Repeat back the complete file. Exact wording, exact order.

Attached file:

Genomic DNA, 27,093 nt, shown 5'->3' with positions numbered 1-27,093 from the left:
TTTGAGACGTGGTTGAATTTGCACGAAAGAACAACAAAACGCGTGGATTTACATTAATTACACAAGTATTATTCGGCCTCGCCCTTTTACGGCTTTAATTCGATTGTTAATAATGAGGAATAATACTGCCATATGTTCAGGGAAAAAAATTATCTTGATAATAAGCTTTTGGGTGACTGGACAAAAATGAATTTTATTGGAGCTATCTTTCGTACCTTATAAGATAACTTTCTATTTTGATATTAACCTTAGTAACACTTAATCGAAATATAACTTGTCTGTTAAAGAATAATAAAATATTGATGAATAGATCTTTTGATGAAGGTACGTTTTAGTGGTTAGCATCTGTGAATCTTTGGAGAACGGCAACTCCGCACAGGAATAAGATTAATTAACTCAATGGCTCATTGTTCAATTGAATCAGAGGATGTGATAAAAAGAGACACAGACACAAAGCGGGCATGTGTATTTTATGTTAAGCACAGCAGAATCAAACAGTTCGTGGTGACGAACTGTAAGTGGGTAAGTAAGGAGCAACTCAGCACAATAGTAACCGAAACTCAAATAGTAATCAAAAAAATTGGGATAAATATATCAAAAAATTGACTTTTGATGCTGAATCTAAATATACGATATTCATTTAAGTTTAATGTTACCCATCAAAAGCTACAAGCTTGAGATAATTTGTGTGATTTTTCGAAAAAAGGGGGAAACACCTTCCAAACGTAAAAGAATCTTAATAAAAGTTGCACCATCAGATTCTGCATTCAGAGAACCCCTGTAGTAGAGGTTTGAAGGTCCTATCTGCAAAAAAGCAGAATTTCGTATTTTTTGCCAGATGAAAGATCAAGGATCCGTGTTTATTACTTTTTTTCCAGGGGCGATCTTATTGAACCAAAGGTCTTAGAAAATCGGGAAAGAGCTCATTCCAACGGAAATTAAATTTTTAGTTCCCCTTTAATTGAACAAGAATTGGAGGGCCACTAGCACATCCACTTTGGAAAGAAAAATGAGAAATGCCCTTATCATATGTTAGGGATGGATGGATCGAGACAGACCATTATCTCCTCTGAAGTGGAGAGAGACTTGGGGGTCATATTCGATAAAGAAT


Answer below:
Genomic DNA, 27,093 nt, shown 5'->3' with positions numbered 1-27,093 from the left:
TTTGAGACGTGGTTGAATTTGCACGAAAGAACAACAAAACGCGTGGATTTACATTAATTACACAAGTATTATTCGGCCTCGCCCTTTTACGGCTTTAATTCGATTGTTAATAATGAGGAATAATACTGCCATATGTTCAGGGAAAAAAATTATCTTGATAATAAGCTTTTGGGTGACTGGACAAAAATGAATTTTATTGGAGCTATCTTTCGTACCTTATAAGATAACTTTCTATTTTGATATTAACCTTAGTAACACTTAATCGAAATATAACTTGTCTGTTAAAGAATAATAAAATATTGATGAATAGATCTTTTGATGAAGGTACGTTTTAGTGGTTAGCATCTGTGAATCTTTGGAGAACGGCAACTCCGCACAGGAATAAGATTAATTAACTCAATGGCTCATTGTTCAATTGAATCAGAGGATGTGATAAAAAGAGACACAGACACAAAGCGGGCATGTGTATTTTATGTTAAGCACAGCAGAATCAAACAGTTCGTGGTGACGAACTGTAAGTGGGTAAGTAAGGAGCAACTCAGCACAATAGTAACCGAAACTCAAATAGTAATCAAAAAAATTGGGATAAATATATCAAAAAATTGACTTTTGATGCTGAATCTAAATATACGATATTCATTTAAGTTTAATGTTACCCATCAAAAGCTACAAGCTTGAGATAATTTGTGTGATTTTTCGAAAAAAGGGGGAAACACCTTCCAAACGTAAAAGAATCTTAATAAAAGTTGCACCATCAGATTCTGCATTCAGAGAACCCCTGTAGTAGAGGTTTGAAGGTCCTATCTGCAAAAAAGCAGAATTTCGTATTTTTTGCCAGATGAAAGATCAAGGATCCGTGTTTATTACTTTTTTTCCAGGGGCGATCTTATTGAACCAAAGGTCTTAGAAAATCGGGAAAGAGCTCATTCCAACGGAAATTAAATTTTTAGTTCCCCTTTAATTGAACAAGAATTGGAGGGCCACTAGCACATCCACTTTGGAAAGAAAAATGAGAAATGCCCTTATCATATGTTAGGGATGGATGGATCGAGACAGACCATTATCTCCTCTGAAGTGGAGAGAGACTTGGGGGTCATATTCGATAAAGAAT